Digitally Preparing for an Emergency

The recent fires in Southern California have me thinking about what would I do if I had to evacuate. I’d grab the family and the dog, but what else? While I have a collection of personal mementos such as product boxes from my career, I’d probably just take my Eagle Scout award which is sitting on a shelf in my office. What about all the documents in my file cabinet? They could be important in the future.

Eleven years ago, I started on a journey to scan everything and go “paperless”. I’ve been pretty good at scanning in things that come into the house, but missed a number of documents over the years and never went back prior to eleven years ago. This week, I’ve gone through my entire file cabinet and used my Fujitsu ScanSnap iX500 to finish the task. I put all the documents into Paperless for easy organization. In addition to all the paper, I used the scanner to scan over 1000 photos! The scanner is a workhorse and scans in everything I throw at it. Some would have used a professional service for the photos to save time, but I just plugged away and used the ScanSnap at 600 dpi to scan in the photos.

Now that I have all my photos and documents in a digital form, the question about what I’d take in case of fire gets a little easier. I’d grab my MacBook Pro and my Akitio Thunder2 Quad with 24 TB of storage. This drive has all my media as well as backups from all the computers in the house. Of course, I need to bring a Thunderbolt 2 to Thunderbolt 3 dongle and a cable!

Would I be devastated if something happened to my house and belongings? No doubt I would, but as long as my family is safe everything else is just “stuff” and by going digital with my documents, I have peace of mind that I at least have copies of important documents.

9 Replies to “Digitally Preparing for an Emergency”

  1. I wish I were as organized but I am working on it.

    How about a home inventory: have you gone around the house photographing stuff and making notes about it?

    I’ve collected quite a bit of art over the years which, as you can imagine, isn’t digitizable. I’ve never had it all appraised to add to our homeowners insurance as I should, your article is a nice nudge to get on that.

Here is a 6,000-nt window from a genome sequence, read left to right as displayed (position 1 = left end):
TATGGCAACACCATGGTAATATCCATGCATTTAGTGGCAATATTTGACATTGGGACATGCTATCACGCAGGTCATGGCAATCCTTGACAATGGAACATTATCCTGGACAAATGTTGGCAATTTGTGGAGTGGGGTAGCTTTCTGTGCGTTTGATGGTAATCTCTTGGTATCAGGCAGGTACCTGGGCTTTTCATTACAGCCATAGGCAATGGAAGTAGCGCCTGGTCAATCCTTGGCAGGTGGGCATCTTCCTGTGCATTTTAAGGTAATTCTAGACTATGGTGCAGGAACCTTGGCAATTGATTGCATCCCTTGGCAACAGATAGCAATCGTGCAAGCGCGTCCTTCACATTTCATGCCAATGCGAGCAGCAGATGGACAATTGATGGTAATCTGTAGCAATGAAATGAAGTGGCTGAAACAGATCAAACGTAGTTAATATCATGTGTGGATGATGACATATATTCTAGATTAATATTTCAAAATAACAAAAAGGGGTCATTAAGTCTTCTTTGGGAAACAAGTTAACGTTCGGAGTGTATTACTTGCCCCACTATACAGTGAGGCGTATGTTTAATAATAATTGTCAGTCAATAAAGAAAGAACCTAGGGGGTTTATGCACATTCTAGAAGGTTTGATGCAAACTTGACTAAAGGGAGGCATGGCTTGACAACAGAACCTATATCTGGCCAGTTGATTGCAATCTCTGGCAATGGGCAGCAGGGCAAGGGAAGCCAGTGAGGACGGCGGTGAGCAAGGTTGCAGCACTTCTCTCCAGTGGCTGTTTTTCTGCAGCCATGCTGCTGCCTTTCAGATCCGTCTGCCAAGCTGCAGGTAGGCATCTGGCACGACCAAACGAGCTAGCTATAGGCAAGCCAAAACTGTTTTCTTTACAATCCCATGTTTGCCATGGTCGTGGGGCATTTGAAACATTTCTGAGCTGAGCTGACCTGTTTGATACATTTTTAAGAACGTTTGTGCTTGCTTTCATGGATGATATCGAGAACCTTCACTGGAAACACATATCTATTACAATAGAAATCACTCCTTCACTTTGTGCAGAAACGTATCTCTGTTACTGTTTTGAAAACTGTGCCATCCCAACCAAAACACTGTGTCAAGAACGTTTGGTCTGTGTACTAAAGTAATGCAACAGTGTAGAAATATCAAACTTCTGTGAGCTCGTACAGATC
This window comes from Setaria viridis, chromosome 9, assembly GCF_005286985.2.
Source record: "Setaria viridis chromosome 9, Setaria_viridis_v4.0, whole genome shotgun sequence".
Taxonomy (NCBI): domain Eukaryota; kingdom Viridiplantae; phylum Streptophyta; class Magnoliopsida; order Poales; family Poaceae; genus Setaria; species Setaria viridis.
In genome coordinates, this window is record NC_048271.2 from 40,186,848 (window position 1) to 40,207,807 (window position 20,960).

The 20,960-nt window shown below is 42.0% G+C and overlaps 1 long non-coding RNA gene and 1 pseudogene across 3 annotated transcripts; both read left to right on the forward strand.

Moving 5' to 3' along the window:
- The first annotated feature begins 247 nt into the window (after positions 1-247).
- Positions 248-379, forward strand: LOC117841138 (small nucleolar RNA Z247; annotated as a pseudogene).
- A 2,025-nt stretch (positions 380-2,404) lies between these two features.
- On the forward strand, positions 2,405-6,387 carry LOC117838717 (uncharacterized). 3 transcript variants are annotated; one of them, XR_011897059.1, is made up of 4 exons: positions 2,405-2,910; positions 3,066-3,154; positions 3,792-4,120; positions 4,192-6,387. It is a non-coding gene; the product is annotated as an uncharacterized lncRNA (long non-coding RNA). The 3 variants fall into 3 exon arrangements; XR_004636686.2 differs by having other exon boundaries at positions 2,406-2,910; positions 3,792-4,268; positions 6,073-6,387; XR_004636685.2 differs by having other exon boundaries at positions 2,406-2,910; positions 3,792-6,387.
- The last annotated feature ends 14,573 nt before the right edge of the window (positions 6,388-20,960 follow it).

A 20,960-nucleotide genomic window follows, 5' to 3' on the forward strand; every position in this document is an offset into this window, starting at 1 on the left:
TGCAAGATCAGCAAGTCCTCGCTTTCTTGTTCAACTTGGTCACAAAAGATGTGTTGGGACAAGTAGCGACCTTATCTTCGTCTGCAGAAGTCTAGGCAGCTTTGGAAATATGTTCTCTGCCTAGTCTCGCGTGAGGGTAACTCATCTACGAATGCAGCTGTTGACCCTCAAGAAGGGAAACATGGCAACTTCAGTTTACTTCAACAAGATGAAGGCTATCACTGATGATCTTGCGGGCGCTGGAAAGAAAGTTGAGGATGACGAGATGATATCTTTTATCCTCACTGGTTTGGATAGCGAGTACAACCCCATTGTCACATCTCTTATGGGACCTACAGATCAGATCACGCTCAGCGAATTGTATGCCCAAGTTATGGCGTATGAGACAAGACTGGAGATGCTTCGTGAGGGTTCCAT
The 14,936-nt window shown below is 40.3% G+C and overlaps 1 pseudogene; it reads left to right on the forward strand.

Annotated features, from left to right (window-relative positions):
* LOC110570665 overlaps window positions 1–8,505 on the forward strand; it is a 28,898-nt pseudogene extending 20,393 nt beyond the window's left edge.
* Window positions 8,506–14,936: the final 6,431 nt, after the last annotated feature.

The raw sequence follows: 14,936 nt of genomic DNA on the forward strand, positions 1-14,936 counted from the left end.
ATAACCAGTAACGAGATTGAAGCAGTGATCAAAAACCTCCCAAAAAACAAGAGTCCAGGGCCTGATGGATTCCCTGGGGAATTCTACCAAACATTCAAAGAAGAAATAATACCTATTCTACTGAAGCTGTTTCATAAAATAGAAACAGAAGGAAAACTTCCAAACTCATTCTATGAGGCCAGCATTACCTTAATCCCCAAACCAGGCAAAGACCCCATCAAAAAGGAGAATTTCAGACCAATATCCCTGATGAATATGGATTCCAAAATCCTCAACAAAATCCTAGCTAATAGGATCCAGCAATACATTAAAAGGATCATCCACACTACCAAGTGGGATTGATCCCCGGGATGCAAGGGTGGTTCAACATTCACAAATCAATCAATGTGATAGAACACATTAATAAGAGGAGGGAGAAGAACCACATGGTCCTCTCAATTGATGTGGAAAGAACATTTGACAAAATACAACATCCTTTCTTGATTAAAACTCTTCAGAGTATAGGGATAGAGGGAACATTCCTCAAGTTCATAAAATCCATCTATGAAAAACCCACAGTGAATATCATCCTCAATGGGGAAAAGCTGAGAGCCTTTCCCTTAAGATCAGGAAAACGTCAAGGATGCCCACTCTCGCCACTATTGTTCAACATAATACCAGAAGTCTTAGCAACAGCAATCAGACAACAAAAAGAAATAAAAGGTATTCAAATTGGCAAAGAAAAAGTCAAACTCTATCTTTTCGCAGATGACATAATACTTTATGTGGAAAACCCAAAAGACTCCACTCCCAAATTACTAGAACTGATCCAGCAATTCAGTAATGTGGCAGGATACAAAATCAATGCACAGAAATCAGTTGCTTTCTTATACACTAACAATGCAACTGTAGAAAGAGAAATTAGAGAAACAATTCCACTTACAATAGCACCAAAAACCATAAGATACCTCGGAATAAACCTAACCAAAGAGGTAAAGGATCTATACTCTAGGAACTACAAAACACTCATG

One of the reasons I resisted a desktop computer is that a MacBook Pro is easily grabbed in a “go bag” for quick escape. Lime you, I have backup drives but I like the idea of having a computer with most if not all of my life on it.

    It would be fun and useful to continue to flesh this out and your piece is an excellent start.

    1. Hi Richard,

      I haven’t done a home inventory probably because we don’t own many things that are valuable besides a piano. Looking around the house I see appliances, a TV, and some photographs. While it wouldn’t be inexpensive to replace everything, it would give us a chance to see what is really important! Doing a home inventory probably wouldn’t take all that long; maybe I’ll put that on my list to do next.

      Thanks for the idea!

      1. “Lime you”

        So much for proofreading.

        I looked at the Fujitsu scanner… how good or less than good is it at photographs? Can you adjust the resolution? What’s the top end of resolution?

        I’ve had the book Paperless for a while but your post got me to re-read it. It gets updated pretty often and the current update is quite current. Interesting stuff. If I were still working and traveling I’d be doing this like mad. As it is, I’m an old, retired dude who doesn’t generate that much paper needing saving anymore. Any paper I save is really habit less than necessity.

        1. Hi Richard,